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Out of print in the U.S.
Like Beth Orton's previous offerings, her third album makes a slight first impression. Sure, the jangly acoustic guitars, drifting melodies, and robust voice are pleasant enough, but it is only after a while that the true potency of the songs becomes apparent. "Nobody can keep you from the one you know you are," she sings quietly on "Mount Washington." Fueled by her mother's early passing, each of Orton's songs is accordingly anchored by a deep sense of sadness and loss. Despite the occasional electronic flourishes at the hands of collaborators such as the Chemical Brothers and Everything but the Girl's Ben Watt, and the beaming West Coast harmonies she shares with pal Ryan Adams, Daybreaker is a supremely personal record. "There's a concrete sky falling from the trees again and I don't know why," she muses on "Concrete Sky." And like Tim Buckley and Nick Drake--the hopeless folk icons that came before her--there seems to be a sublime urgency in her work that suggests a seemingly innocent song like "Thinking About Tomorrow" is not so much about optimism as fate. --Aidin Vaziri
Top Customer Reviews
Stay away from this one!
Beth Orton seem to be the critics pet and that is a sign that you should be "careful"... Orton's voice is very delicate or slender, and sometimes she is (wrongly) described by media as the new potential star in the singer/songwriter tradition.
This album does not include any song with hit potential but Orton has managed to write at least one song, "Carmella" with a melody you find yourself humming on from time to time. "Concrete sky", a duett with Ryan Adams, and the mentioned "Carmella" are the only two good songs, but that doesn't make up for the rest of the tracks that leaves you nothing but emotional empty.
If you looking for a good album in this line of music I suggest you buy the more talented Aimee Mann instead!
It seems that she has performed a stylistic change that ends up smothering the album in a downtempo mood. As with a previous reviewer, I agree in that Orton has made a significant stylistic change. Gone is the juxtaposition of folk with electronic, the inventive, the unpredictability of her first two albums. It has been replaced by a careful (in my opinion, too careful) post-production tweaking that makes the album sound...routine. This is NOT to say the album is a bad one. Certain songs hit amazingly sweet points, such as "this One's gonna hurt'. I think that 'Thinking about tomorrow' can stand on its own merits, sweetly fading into the background. For me, the only stylistic shakeup is the wonderful, unexpected 'Anywhere', showing the old Beth's ability to suprise. While definitely worth a listen (or for that matter, repeated listens), this album is more for the established fan. Newcomers should be directed to the stunning 'Central Reservation' or the equally sublime 'Trailer Park' before purchasing this album.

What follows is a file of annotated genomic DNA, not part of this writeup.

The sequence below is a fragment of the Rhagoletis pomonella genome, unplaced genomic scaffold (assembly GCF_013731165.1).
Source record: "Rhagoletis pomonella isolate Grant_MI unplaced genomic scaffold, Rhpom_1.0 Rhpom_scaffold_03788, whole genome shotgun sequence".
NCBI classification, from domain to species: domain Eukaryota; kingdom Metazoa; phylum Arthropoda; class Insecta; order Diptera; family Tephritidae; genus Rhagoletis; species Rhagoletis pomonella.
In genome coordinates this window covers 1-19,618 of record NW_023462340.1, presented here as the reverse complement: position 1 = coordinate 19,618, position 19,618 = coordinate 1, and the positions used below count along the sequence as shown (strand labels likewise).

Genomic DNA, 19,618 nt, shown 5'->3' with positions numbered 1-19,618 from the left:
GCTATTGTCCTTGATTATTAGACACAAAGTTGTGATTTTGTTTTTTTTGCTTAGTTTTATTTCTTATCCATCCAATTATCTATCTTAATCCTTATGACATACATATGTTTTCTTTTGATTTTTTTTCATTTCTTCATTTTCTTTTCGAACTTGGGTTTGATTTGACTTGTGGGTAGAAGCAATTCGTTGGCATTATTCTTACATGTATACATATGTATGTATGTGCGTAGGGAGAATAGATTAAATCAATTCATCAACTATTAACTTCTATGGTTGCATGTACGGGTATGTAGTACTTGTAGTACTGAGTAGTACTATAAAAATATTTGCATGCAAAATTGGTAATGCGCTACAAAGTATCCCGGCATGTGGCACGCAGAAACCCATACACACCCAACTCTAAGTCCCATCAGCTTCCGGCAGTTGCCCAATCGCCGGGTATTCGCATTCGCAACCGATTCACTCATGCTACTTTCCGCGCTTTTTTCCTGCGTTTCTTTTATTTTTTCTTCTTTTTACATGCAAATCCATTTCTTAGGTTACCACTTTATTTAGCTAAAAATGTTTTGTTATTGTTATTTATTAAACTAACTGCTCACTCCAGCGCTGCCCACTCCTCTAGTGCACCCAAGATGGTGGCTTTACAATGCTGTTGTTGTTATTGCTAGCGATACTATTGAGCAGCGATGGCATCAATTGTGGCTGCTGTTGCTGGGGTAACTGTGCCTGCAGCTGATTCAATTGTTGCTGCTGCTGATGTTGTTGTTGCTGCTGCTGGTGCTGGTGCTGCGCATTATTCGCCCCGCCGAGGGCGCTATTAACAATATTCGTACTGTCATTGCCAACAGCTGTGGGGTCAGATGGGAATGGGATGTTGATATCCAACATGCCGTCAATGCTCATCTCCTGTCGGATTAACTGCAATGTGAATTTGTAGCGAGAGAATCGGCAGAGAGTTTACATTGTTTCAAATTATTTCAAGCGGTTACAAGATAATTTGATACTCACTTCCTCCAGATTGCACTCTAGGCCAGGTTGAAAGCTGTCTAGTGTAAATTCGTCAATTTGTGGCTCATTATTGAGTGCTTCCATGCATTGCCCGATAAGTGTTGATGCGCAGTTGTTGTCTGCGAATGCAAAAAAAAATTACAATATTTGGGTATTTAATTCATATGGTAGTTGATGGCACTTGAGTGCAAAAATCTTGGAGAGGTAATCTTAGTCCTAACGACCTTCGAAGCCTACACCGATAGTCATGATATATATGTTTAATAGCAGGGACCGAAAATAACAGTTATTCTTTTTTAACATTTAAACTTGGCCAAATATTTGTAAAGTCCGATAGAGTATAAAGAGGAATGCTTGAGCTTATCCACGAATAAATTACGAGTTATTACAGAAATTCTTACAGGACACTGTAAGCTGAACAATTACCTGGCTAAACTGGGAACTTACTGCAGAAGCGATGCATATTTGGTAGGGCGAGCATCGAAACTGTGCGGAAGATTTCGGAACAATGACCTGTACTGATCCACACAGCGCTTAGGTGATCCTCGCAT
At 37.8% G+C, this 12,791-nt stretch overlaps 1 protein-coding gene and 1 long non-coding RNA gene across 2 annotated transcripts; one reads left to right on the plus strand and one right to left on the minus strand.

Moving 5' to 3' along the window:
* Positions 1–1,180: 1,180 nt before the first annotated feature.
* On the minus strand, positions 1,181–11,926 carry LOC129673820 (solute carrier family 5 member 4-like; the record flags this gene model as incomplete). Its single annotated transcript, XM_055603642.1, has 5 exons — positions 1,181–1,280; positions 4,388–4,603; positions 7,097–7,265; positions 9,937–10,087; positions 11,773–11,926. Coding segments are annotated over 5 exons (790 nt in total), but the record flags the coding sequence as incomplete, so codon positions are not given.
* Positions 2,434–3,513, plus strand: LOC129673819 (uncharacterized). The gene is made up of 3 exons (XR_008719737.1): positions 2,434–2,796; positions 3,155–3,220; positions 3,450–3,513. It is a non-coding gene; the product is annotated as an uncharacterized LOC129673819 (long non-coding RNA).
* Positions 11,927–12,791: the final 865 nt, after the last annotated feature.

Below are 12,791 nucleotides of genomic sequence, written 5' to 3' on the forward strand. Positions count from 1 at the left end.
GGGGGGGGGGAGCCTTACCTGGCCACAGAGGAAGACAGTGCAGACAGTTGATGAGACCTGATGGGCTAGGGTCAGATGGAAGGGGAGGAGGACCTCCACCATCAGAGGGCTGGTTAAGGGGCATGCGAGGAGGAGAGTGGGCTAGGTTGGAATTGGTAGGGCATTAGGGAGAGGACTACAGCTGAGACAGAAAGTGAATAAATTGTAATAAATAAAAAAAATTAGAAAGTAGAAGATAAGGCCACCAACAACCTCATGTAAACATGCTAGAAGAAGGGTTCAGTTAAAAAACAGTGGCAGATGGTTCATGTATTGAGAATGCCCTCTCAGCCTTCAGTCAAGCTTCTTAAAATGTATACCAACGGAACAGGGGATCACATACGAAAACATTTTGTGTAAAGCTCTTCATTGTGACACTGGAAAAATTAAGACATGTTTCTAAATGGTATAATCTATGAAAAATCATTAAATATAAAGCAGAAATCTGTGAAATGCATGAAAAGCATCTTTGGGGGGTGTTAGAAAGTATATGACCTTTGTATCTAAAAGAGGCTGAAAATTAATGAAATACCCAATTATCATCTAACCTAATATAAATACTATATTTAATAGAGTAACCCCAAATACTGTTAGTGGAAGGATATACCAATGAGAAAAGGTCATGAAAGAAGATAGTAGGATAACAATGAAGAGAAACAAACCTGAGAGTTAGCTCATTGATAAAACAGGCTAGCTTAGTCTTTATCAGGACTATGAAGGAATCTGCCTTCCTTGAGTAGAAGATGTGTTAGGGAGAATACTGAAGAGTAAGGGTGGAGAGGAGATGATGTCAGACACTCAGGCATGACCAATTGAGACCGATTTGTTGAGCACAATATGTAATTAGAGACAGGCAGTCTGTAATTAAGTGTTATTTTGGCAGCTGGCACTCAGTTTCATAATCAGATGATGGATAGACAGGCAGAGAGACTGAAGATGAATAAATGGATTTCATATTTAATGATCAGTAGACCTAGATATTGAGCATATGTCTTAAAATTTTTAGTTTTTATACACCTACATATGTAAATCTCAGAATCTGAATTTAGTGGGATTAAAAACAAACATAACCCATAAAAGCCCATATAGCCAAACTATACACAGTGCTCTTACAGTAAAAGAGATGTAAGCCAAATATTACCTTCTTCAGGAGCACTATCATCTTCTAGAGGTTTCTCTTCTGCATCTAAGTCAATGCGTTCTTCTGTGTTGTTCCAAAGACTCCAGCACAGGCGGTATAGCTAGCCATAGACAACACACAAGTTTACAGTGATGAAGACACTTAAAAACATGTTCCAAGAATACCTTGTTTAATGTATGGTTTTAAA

on daybreaker, you get more folk and definitely more of a rewarding experience than her first two lps, that is if you can ditch the kneejerk reaction that this orton album is not nearly as accessible as her first two. when i first purchased daybreaker, the week it was released, i was kinda disappointed. i wanted a whole album of well produced songs like 'the stars all seem to weep' but instead here was an orton album that was really rough around the edges. but it was still a grower...
i lost my copy of daybreaker a few months after i purchased it (i seem to lose all my favorite cds: american music club - mercury, san francisco, sparklehorse - it's a wonderful life, a cat power lp).Read more ›
Most recent customer reviews
'Daybreaker' is by far one of my favourite albums by a woman EVER. Orton has this special feel about her music that just keeps you attached. Read morePublished on March 18 2004 by Laura
What a good fortune that Beth's best album is also the album I would recommend to someone who had never heard her before. Read morePublished on March 1 2004 by John Leighton
After buying Central Reservations, I was captivated by Beth's vocal style which ranges from sweet, to sexy to innocent. Read morePublished on Feb. 20 2004
This is nowhere near the truly unique voice of Nick Drake. This is way more overproduced and nowhere near as ambitious as any of Drake's work. Read morePublished on Dec 3 2003 by greg reynaud
Listening to this again to write the review, somehow I missed the aching beauty of "Paris Train" my first run through with this album. Read morePublished on Nov. 28 2003
I bought this CD over a year ago, and was thouroughly disappointed. I was convinced that I had wasted my money and only played it as backround music at work so that I felt better... Read morePublished on Oct. 21 2003
While I still love Central Reservation better. This CD takes her to a new level. Shows she's growing and experiments. Concrete Sky gets five stars.Published on Oct. 8 2003 by D. Casto
'Daybreaker' is chock full of quality introspective and heartfelt songs about loss and heartbreak, done in an alternative rock and folk style. Read morePublished on Sept. 25 2003
I don't write a lot of reviews on here, mostly because there are so many people writing them and I find them helpful enough without contributing my own opinion. Read morePublished on Sept. 11 2003 by Matt Paproth